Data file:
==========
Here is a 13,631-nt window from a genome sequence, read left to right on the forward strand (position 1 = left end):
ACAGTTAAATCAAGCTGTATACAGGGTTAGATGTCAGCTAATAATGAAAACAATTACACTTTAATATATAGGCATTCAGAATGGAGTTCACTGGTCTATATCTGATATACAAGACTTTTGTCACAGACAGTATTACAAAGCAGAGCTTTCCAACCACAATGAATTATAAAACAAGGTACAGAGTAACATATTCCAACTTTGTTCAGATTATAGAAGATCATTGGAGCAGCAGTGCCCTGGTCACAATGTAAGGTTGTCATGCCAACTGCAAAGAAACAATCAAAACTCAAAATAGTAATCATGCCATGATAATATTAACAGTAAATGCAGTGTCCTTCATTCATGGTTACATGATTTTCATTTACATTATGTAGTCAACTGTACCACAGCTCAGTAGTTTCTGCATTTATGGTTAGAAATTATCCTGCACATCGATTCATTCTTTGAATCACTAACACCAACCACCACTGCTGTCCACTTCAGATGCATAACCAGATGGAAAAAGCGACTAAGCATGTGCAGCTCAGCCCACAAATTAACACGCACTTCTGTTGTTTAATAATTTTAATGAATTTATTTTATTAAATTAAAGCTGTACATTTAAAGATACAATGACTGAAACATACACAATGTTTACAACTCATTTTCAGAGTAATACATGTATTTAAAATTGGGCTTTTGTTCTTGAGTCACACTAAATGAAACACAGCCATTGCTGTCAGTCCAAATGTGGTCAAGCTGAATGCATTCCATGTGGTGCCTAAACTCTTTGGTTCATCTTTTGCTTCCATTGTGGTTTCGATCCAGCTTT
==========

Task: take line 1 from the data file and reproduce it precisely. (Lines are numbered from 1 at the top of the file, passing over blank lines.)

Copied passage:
Here is a 13,631-nt window from a genome sequence, read left to right on the forward strand (position 1 = left end):